One of the things we see with our clients quite a bit is their worry about heart health; a parent or family member has experienced a heart attack or stroke and there is a fear that the same will happen to them. Through our four pillars, we can create in effect “medicines” to take care of your ticker- and ensure it continues going strong for the rest of your life.

Heart disease is the #1 killer of men and women worldwide. If that’s not enough of a reason for heart health to count then I don’t know what is! But it doesn’t have to be complicated to take care of our hearts and we have plenty of ways that you can!

We hear a lot about matters of the heart in the music we listen to and the movies we watch. While much of that isn’t intentionally about heart health, interestingly enough, there’s a lot to say regarding our emotional health and how showing our physical hearts a little love can help. Here are things we recommend and do with our clients in order to save their hearts.

Functional Training

For most people, having a resting heart rate that falls in the 60-100 beats per minute (bpm) range is considered “normal.” Are you athletic? Enjoy a 46-60 bpm resting heart rate! When you’re exercising or exerting energy, naturally, your heart rate will increase. When we think of a high heart rate we often relate that to stress or anxiety but it’s actually not such a bad thing- getting your heart rate up is important! Over time, this trains your body to move oxygen and blood to your muscles efficiently when you’re working out. 

High-Intensity Interval Training (HIIT) is the most impactful physical effort you can make to improve your heart rate. This training technique means you alternate between giving your all through an intense bout of exercise for about one minute to get your heart rate up (aiming for 150-170bpm) followed by a short recovery period where the heart rate drops 30-40 beats for that minute. Then we repeat. A key indicator of health, endurance, and overall fitness is how fast your heart rate can go from high to low, also known as your heart rate variability or heart rate recovery. Ideally, we want the heart to recover quickly.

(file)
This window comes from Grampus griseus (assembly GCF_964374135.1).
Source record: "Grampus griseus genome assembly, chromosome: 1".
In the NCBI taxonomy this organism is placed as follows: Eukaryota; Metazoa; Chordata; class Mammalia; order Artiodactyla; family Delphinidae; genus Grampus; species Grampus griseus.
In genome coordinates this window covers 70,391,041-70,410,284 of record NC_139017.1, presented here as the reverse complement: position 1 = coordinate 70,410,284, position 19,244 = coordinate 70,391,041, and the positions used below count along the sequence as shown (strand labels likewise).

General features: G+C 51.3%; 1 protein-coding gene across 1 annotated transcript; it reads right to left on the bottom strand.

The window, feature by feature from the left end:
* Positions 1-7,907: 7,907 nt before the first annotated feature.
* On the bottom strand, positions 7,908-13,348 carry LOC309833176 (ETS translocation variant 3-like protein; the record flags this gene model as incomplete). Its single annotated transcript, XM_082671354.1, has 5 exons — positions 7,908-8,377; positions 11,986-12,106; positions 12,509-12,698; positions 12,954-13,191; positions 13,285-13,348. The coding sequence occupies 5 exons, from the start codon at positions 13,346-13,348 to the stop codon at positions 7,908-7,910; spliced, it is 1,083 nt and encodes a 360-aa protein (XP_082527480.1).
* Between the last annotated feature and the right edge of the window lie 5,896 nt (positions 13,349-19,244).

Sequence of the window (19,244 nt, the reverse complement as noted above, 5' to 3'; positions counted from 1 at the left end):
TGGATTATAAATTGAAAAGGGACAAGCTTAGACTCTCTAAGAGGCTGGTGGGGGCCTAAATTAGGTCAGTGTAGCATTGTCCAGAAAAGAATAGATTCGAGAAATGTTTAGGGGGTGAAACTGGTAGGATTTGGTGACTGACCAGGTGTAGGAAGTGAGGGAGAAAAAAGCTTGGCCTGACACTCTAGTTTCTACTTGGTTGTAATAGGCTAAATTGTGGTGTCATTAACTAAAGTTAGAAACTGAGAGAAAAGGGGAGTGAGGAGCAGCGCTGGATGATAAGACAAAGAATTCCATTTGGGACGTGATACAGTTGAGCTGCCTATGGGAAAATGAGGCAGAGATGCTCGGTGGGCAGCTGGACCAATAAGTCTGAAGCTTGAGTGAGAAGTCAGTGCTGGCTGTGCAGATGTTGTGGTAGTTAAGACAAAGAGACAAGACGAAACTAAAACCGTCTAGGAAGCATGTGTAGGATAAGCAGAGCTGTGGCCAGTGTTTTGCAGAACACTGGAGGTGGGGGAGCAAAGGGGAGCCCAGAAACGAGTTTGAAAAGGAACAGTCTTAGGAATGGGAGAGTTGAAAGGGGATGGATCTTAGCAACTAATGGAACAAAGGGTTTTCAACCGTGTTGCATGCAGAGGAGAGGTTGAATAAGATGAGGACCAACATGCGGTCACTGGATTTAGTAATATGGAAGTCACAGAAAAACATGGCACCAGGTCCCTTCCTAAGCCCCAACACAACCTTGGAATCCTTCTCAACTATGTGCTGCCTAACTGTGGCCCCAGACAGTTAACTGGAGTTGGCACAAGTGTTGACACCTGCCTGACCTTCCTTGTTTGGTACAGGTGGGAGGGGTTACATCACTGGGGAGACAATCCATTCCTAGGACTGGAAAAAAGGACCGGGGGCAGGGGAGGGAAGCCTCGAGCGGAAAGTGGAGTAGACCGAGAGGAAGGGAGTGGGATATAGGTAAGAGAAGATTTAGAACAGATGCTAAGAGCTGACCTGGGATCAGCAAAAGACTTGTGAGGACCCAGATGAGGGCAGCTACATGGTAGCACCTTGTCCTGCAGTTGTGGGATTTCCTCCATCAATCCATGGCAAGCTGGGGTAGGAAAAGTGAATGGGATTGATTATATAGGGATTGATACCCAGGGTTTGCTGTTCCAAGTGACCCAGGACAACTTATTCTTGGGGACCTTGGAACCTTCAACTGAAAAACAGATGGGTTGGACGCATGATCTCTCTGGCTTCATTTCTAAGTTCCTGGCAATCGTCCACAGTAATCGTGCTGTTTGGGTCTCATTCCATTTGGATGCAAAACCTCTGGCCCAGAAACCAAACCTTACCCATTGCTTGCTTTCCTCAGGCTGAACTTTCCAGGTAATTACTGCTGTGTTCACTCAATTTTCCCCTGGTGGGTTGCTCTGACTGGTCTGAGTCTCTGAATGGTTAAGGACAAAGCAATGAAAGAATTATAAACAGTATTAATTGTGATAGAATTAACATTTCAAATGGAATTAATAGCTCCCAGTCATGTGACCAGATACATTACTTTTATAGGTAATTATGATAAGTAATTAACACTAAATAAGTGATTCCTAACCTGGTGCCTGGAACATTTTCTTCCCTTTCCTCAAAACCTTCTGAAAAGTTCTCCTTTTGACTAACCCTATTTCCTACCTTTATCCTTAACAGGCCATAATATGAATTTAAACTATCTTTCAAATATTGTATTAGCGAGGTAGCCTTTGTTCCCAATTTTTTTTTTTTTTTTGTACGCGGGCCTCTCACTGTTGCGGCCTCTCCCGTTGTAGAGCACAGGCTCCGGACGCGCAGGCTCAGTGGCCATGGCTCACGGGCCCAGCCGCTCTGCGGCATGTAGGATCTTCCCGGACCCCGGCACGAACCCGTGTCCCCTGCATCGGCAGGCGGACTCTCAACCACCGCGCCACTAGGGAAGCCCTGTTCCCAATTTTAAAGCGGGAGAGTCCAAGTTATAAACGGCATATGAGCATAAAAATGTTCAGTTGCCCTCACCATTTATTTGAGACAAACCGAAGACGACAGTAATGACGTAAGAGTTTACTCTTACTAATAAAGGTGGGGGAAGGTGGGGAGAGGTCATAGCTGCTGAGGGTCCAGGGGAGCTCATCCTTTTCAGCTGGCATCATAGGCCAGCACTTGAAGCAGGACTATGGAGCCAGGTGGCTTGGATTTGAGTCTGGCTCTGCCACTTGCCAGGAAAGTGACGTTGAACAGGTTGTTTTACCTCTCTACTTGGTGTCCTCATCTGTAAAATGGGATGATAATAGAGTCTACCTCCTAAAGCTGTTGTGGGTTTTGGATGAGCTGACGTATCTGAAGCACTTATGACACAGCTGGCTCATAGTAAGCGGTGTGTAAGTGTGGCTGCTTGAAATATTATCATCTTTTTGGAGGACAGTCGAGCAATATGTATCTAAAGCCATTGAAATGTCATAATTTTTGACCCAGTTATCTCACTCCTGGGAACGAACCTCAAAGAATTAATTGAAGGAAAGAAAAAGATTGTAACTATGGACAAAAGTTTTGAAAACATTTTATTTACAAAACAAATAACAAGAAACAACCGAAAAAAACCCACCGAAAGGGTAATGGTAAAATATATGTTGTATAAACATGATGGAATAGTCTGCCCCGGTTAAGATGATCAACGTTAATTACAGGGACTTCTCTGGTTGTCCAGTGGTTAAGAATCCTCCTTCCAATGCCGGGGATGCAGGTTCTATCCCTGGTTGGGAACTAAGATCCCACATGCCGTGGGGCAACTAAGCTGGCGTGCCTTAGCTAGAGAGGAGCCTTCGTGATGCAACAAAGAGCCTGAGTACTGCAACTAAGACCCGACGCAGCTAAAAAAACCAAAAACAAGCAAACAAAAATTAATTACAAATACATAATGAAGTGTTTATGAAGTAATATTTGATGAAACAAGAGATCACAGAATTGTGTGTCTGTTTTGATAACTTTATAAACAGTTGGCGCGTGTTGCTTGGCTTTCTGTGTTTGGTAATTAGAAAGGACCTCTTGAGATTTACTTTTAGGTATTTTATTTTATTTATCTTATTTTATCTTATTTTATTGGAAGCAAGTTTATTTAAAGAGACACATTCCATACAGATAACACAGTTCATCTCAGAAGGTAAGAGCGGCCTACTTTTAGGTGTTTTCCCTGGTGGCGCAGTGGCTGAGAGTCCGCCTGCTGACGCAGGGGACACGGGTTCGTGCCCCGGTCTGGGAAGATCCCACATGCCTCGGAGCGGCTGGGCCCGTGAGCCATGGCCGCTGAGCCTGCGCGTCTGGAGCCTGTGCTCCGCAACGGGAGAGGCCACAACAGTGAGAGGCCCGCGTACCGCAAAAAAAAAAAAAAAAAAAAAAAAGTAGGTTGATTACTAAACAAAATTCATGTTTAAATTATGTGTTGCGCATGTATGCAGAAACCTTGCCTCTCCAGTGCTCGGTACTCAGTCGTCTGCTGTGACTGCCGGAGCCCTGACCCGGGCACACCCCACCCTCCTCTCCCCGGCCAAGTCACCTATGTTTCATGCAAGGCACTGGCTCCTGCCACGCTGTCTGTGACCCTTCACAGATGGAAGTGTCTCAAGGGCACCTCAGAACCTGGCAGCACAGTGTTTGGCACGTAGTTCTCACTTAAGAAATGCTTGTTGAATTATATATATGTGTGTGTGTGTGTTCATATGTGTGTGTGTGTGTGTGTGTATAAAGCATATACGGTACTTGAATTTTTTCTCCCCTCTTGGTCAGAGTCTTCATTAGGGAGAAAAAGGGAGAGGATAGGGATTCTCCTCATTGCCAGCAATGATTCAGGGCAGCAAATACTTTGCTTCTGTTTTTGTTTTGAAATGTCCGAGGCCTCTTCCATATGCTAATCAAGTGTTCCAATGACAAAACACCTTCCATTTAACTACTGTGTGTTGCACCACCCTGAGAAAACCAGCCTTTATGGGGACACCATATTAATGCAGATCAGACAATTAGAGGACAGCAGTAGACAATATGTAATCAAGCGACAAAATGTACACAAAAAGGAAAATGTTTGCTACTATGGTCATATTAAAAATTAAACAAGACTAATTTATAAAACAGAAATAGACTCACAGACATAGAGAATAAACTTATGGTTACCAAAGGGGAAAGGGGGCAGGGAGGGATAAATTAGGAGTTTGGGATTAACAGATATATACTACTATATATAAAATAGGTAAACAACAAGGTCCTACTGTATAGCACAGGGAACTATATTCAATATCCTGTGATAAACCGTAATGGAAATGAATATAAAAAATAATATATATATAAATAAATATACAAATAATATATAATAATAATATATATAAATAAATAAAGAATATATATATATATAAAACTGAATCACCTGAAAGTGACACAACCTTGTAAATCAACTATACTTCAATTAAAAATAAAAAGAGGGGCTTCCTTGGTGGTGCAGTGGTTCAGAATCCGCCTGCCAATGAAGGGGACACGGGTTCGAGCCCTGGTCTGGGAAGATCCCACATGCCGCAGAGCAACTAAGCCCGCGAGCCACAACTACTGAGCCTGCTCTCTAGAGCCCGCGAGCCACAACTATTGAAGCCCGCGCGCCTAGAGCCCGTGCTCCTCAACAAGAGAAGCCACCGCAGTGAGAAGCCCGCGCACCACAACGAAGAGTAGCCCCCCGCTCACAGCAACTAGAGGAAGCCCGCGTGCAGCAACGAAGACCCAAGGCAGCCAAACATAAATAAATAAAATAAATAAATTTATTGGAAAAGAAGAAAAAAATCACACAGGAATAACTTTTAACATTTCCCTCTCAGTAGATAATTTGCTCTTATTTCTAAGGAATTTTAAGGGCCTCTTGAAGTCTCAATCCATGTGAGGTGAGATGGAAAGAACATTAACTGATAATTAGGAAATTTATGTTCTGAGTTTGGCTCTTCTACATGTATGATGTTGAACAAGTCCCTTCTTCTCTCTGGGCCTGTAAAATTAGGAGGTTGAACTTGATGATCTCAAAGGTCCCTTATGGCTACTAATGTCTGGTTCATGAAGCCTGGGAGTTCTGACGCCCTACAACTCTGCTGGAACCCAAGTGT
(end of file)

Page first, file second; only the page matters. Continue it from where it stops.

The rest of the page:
Think of a soccer or hockey player. They need that burst of energy to chase down the ball or puck and then there are times where they can slow down their pace or take a break until their next shift but it’s really important for them to have that quick spurt and perform at a high heart rate for a short amount of time and then recover while they rest. When someone is not “fit” it means that they need to rest for a long time in between those bursts of activity.


According to our EPIC Life Formula, we recommend four cups of healthy fats, fibres, and greens per day- and guess what? These are all good things for your heart! Healthy fats like chickpeas, avocado, salmon, and olive oil actually reduce the risk of heart disease. Polyunsaturated fats (still the good kind, stick with me) are actually required for normal body functions, like muscle movement and blood clotting, but your body can’t actually produce them so your only choice is to get them from food. Fibre is usually associated with being, er, “regular” but that’s not all it’s good for! Fibre is also credited with lowering cholesterol, blood pressure, and protecting against strokes and diabetes, both of which are tied to an increased risk of heart disease. Leafy greens are great for the heart as they also contain fibre and Vitamin K. Recent studies are looking into the link between Vitamin K and heart health as some think that insufficient levels of this vitamin may actually negatively affect the structure of the heart itself!

I previously mentioned olive oil as an example of a healthy fat- and it more often than not is. What we have to be careful of are fried oils. When oils are fried they become rancid and are, in effect, poisonous to the body. Of course, we know to avoid this when we are eating out but even when cooking at home it is easy to slip up. For example, we don’t want to use olive oil when we are cooking at high temperatures or it can go rancid. It’s better to use something with a more sturdy molecular make-up like grapeseed or coconut oil.